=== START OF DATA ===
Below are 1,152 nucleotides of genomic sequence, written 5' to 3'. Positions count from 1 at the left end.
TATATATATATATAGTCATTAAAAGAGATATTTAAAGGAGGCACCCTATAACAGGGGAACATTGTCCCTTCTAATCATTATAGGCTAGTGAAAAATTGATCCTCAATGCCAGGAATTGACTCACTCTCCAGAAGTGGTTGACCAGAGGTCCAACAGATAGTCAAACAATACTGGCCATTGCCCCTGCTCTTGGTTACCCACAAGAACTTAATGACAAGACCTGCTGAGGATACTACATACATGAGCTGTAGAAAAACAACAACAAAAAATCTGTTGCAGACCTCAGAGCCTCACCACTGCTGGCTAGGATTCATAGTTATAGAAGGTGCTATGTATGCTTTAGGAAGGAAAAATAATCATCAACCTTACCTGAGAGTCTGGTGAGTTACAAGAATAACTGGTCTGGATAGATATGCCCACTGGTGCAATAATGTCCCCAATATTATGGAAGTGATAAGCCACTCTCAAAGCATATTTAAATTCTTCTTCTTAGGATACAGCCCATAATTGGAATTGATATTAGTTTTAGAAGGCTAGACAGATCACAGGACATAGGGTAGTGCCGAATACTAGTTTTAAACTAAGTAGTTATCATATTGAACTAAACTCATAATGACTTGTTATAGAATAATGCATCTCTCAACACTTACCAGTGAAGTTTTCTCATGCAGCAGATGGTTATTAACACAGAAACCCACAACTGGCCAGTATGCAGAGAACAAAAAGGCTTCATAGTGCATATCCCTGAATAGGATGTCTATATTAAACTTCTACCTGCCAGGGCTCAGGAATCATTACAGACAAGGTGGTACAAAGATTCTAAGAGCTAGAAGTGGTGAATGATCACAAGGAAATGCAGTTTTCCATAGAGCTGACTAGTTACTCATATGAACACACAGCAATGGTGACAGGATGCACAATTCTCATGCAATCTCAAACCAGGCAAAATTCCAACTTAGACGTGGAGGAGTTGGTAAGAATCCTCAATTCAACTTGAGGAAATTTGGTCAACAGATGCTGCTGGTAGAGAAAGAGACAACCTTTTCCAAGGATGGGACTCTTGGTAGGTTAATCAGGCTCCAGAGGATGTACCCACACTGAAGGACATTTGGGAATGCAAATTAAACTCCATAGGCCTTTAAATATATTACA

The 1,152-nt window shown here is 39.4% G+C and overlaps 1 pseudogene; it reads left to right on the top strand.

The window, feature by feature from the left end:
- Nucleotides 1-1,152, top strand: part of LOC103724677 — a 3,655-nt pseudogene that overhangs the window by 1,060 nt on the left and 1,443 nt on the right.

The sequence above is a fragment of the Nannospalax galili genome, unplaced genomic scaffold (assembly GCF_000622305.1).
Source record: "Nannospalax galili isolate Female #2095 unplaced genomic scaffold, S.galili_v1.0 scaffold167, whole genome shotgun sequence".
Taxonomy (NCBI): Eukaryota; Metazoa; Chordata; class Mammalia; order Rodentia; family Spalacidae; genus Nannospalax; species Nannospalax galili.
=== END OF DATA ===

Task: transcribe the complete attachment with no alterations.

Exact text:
Below are 1,152 nucleotides of genomic sequence, written 5' to 3'. Positions count from 1 at the left end.
TATATATATATATAGTCATTAAAAGAGATATTTAAAGGAGGCACCCTATAACAGGGGAACATTGTCCCTTCTAATCATTATAGGCTAGTGAAAAATTGATCCTCAATGCCAGGAATTGACTCACTCTCCAGAAGTGGTTGACCAGAGGTCCAACAGATAGTCAAACAATACTGGCCATTGCCCCTGCTCTTGGTTACCCACAAGAACTTAATGACAAGACCTGCTGAGGATACTACATACATGAGCTGTAGAAAAACAACAACAAAAAATCTGTTGCAGACCTCAGAGCCTCACCACTGCTGGCTAGGATTCATAGTTATAGAAGGTGCTATGTATGCTTTAGGAAGGAAAAATAATCATCAACCTTACCTGAGAGTCTGGTGAGTTACAAGAATAACTGGTCTGGATAGATATGCCCACTGGTGCAATAATGTCCCCAATATTATGGAAGTGATAAGCCACTCTCAAAGCATATTTAAATTCTTCTTCTTAGGATACAGCCCATAATTGGAATTGATATTAGTTTTAGAAGGCTAGACAGATCACAGGACATAGGGTAGTGCCGAATACTAGTTTTAAACTAAGTAGTTATCATATTGAACTAAACTCATAATGACTTGTTATAGAATAATGCATCTCTCAACACTTACCAGTGAAGTTTTCTCATGCAGCAGATGGTTATTAACACAGAAACCCACAACTGGCCAGTATGCAGAGAACAAAAAGGCTTCATAGTGCATATCCCTGAATAGGATGTCTATATTAAACTTCTACCTGCCAGGGCTCAGGAATCATTACAGACAAGGTGGTACAAAGATTCTAAGAGCTAGAAGTGGTGAATGATCACAAGGAAATGCAGTTTTCCATAGAGCTGACTAGTTACTCATATGAACACACAGCAATGGTGACAGGATGCACAATTCTCATGCAATCTCAAACCAGGCAAAATTCCAACTTAGACGTGGAGGAGTTGGTAAGAATCCTCAATTCAACTTGAGGAAATTTGGTCAACAGATGCTGCTGGTAGAGAAAGAGACAACCTTTTCCAAGGATGGGACTCTTGGTAGGTTAATCAGGCTCCAGAGGATGTACCCACACTGAAGGACATTTGGGAATGCAAATTAAACTCCATAGGCCTTTAAATATATTACA

The 1,152-nt window shown here is 39.4% G+C and overlaps 1 pseudogene; it reads left to right on the top strand.

The window, feature by feature from the left end:
- Nucleotides 1-1,152, top strand: part of LOC103724677 — a 3,655-nt pseudogene that overhangs the window by 1,060 nt on the left and 1,443 nt on the right.

The sequence above is a fragment of the Nannospalax galili genome, unplaced genomic scaffold (assembly GCF_000622305.1).
Source record: "Nannospalax galili isolate Female #2095 unplaced genomic scaffold, S.galili_v1.0 scaffold167, whole genome shotgun sequence".
Taxonomy (NCBI): Eukaryota; Metazoa; Chordata; class Mammalia; order Rodentia; family Spalacidae; genus Nannospalax; species Nannospalax galili.